The question of whether speculators are responsible for the recent spikes in the price of oil has been one of the most hotly debated topics in the oil market in the last few years. Most recently it has prompted US regulators to put limits on some speculative positions and re-define what they consider to be speculative positions. Vanja Dragomanovich met up with Rita D'Eclessia, professor at the Department of Economic Theory and Quantitative Methods for Political Choices at the University of Rome and a visiting lecturer at Birkbeck University in London, who has run these theories through a set of mathematical tests and has produced some slightly surprising results.

Vanja Dragomanovich (VD): Why has the issue of oil prices attracted so much attention outside the actual oil market?
Rita D'Eclessia (RD’A): Analysis and empirical evidence shows that four out of the last five global recessions were preceded by oil shocks. In the case of the 2007-2008 crisis oil prices cannot be ignored as a culprit of what happened: the oil price increased over 300% and this caused the annual fuel bill of OECD countries to increase dramatically. Exceptional oil price volatility affects many economic variables and their related markets. Oil price fluctuations affect consumers, producers and marketers, especially in terms of costs, incentives to invest in technology and trading strategies. The importance of oil prices is further increased by the fact that other forms of energy such as coal, gas, and, to a lesser extent, electricity are sometimes priced in order to compete with oil, so that oil price fluctuations become reflected in broader energy price changes.

VD: As part of your research you looked into the link between the volatility in oil prices and the involvement of speculators in the market. Can you talk us through your findings?
RD’A: Economists and financial experts are divided over who they think was responsible for driving crude oil prices to their peaks in the first half of 2008. Basically trend-following speculation and institutional commodity index-buying have reinforced the output pressure on prices. In my research I tried to identify which economic and financial variables provide insights into understanding oil price dynamics. Our proposition was that the changes in the oil price are an example of an economic variable which is largely unpredictable. In such a context the role of futures markets, considered as a measure of the speculative component in the market, is also investigated. However, our conclusion was that using the data we had, we could not find any evidence that the oil price depends on speculative activity in the market.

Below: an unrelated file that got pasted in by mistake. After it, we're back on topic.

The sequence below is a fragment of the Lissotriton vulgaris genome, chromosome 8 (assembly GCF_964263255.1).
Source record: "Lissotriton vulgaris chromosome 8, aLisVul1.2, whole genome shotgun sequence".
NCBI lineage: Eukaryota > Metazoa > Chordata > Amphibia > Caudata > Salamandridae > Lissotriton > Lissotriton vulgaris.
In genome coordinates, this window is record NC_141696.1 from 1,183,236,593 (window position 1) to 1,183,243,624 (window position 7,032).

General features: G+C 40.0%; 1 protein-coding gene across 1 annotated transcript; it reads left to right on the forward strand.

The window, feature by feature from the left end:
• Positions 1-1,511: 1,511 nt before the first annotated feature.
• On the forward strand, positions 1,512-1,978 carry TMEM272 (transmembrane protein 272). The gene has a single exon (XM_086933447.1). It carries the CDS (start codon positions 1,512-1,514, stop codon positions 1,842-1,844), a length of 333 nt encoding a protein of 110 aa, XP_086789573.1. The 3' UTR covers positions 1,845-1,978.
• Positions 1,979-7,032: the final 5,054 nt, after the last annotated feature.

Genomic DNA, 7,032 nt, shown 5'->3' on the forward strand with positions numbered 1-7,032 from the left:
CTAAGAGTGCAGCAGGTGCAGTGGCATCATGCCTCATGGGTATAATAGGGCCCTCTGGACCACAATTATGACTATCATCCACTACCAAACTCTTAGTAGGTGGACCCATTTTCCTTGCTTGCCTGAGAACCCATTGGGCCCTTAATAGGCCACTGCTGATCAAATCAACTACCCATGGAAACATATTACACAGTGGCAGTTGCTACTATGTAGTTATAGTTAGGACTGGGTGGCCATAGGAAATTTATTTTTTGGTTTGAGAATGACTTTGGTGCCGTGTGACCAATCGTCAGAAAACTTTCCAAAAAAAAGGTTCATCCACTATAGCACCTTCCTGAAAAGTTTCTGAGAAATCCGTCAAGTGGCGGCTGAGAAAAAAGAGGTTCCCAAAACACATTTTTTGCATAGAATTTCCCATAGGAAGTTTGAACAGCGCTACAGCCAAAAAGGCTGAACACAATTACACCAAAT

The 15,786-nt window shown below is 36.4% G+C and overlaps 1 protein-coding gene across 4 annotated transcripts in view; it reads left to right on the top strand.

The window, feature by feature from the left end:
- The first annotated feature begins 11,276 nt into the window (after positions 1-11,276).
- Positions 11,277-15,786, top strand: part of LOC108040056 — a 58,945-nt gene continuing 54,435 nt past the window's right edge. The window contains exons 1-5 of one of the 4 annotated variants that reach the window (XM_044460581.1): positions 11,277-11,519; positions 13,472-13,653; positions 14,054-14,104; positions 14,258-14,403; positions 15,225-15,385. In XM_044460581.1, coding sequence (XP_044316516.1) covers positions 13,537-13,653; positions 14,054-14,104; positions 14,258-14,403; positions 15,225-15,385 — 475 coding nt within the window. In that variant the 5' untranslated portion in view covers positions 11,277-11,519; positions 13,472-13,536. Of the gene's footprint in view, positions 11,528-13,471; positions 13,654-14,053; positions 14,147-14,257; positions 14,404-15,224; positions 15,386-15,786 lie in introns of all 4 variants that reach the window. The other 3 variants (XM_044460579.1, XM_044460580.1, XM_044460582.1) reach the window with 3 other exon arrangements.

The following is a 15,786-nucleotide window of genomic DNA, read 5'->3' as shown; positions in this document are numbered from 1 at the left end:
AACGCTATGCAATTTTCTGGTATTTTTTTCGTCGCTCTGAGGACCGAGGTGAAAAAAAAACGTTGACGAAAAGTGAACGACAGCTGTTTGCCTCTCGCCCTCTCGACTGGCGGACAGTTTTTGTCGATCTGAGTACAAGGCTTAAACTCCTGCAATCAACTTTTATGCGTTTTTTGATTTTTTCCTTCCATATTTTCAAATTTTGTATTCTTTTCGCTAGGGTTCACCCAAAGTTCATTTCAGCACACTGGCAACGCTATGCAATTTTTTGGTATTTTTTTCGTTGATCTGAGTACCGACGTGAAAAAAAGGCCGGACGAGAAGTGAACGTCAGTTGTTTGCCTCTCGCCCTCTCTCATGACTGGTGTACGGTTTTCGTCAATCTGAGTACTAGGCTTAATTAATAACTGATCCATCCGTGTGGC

VD: What data did you base your research on? For instance, how did you define speculators and how did you distinguish between speculative and non-speculative activity? Was your research based on information from several commodity exchanges?
RD’A: I set up an econometric model to capture possible long run equilibrium between some macroeconomic variables and some financial variables. The data used to measure speculation is the number of the benchmark US futures oil contracts, the West Texas Intermediate (WTI) spot crude oil held by speculators; this is data published by the US Commodities Futures Trading Commission (CFTC).
I used monthly West Texas Intermediate spot oil prices between 1993 and 2011 and assumed that speculators are participants who trade oil as an investment and not to hedge.

VD: Once you established that the link between speculative activity and oil price volatility was weak which other factors proved most influential in the oil market?
RD’A: Surprisingly, by far the strongest influence is the price of gold, followed by the strength of the euro against the dollar. For instance we found that for any one basis point move in the euro/dollar exchange rate the oil price moved by $2.8 dollars. Given that the euro was only introduced in 2000 we ran the analysis using the Deutschmark from 1993 till the introduction of the euro.
In all, we tried six different variables to try and find some meaningful correlation. We tried open interest, US interest rates, imports of WTI and WTI oil futures, all of which proved not to have a strong impact on the oil market.

VD: Your analysis was primarily statistical. However, in that period of time oil would have also moved for other reasons such as geopolitical crises, conflicts in the Middle East, economic crises, and political changes in Europe. How do those factors feature in your analysis?
RD’A: That is correct, but we can infer the influence of political events through the fluctuations of the dollar exchange rate and the price of gold. In any case the debate continues; oil price changes certainly cannot be explained solely by looking at the supply and demand dynamics.